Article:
2Department of Nuclear Medicine, Hatay Mustafa Kemal University, Hatay, Türkiye
3Department of Biostatistics, Hatay Mustafa Kemal University, Hatay, Türkiye
BACKGROUND AND AIM: Positron Emission Tomography/Computed Tomography (PET/CT) is utilized as a guide for sampling lung lesions and for staging lung cancer. In this study, we examined the importance of mass size and Standardized Uptake Value maximum (SUVmax) values in predicting cancer in lesions identified on PET/CT.
METHODS: We analyzed PET/CT results from patients diagnosed with newly discovered lung cancer or those presenting lung lesions in other radiological imaging. The lesion’s longest diameter and the areas with the highest SUVmax values were recorded. Lesion-nodule categorization, as well as benign-malignant differentiation and cancer subtypes, were separately examined with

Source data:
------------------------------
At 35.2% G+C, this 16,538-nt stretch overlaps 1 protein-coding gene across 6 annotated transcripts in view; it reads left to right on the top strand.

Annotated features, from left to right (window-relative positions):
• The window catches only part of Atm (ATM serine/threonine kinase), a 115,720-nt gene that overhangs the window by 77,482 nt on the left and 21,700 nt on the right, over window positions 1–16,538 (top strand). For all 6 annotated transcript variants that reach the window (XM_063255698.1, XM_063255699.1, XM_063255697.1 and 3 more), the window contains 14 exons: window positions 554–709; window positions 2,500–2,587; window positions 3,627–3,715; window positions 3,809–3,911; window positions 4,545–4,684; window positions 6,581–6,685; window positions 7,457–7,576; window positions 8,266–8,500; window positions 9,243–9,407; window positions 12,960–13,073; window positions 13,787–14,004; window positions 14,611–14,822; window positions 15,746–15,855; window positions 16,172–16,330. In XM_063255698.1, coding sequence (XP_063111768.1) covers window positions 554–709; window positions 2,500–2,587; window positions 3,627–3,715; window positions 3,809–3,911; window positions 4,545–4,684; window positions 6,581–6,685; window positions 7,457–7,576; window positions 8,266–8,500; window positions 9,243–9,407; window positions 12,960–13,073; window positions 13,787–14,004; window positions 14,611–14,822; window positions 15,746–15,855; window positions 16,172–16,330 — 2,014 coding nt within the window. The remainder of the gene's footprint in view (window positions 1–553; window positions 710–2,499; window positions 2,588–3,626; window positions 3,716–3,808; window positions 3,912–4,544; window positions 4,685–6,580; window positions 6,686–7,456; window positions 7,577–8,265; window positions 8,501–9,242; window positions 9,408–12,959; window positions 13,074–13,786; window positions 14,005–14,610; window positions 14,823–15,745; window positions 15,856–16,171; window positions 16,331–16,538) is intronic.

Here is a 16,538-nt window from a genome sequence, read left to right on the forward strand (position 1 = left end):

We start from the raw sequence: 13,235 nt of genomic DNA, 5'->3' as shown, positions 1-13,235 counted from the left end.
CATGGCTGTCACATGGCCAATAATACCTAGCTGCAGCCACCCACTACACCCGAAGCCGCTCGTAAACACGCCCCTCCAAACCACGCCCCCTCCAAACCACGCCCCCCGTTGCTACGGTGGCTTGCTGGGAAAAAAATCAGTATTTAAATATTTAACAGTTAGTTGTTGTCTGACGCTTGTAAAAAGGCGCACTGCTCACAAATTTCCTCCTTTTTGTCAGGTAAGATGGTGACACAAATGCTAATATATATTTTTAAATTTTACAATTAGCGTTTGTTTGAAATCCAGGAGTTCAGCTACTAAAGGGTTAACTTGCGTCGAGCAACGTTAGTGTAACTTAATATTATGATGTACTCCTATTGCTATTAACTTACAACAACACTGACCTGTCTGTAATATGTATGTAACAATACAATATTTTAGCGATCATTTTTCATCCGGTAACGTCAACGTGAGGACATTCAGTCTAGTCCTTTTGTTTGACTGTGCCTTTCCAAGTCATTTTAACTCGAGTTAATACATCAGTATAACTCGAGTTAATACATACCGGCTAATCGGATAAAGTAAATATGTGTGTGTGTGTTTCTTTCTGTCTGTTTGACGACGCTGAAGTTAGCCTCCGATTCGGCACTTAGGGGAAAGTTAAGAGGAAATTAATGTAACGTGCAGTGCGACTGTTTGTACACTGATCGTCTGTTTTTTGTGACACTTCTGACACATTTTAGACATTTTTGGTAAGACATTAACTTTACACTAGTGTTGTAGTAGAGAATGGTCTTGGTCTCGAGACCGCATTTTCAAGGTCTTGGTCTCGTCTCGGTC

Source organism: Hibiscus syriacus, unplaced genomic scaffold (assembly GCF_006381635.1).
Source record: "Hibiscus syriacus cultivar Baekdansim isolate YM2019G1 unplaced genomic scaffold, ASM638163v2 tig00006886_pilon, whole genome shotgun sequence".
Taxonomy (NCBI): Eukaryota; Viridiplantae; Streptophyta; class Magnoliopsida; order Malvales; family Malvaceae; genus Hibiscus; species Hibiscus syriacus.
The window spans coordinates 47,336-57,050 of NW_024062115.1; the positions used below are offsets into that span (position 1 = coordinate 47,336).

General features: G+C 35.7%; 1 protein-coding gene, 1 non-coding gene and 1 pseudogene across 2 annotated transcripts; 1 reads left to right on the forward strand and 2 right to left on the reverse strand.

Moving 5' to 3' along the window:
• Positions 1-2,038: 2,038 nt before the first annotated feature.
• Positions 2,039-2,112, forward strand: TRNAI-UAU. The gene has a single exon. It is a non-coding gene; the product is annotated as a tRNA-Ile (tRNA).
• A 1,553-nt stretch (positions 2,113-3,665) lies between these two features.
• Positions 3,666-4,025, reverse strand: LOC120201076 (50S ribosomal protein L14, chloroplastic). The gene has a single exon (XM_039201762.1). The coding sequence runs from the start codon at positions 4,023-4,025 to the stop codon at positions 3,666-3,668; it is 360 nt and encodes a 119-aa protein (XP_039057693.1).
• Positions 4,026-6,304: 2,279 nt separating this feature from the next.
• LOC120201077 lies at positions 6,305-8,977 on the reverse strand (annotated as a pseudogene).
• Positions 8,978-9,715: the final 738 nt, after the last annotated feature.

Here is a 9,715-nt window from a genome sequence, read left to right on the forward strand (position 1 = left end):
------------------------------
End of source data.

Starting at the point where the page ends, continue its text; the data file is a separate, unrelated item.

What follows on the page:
respect to diameter and SUVmax involvement.
RESULTS: Separate diameter and SUVmax cut-off values were determined for predicting cancer in lesions and nodules. For all lesions, the likelihood of malignancy increases when the
size exceeds 27.5 mm and the SUVmax value surpasses 5.428 (p<0.001, p<0.001). Concerning nodules, the malignancy threshold lies at a size of 15.5 mm and an SUVmax value of 4.54 (p<0.001, p=0.022). It was observed that lesion size and SUVmax value in primary lung cancers were significantly higher than in metastatic lung cancers (p=0.002, p=0.04). SUVmax uptake was lower in small cell lung cancer (SCLC) lesions compared to non-small cell lung cancer (NSCLC) lesions (p=0.001). The longest diameter was higher in adenocarcinoma than in squamous cell carcinoma (p=0.028).
CONCLUSIONS: PET/CT plays a crucial role in staging patients diagnosed with lung cancer. In cases where cancer is suspected but diagnosis is challenging, PET/CT findings, along with the individual’s risk factors, will aid in clinical decision-making.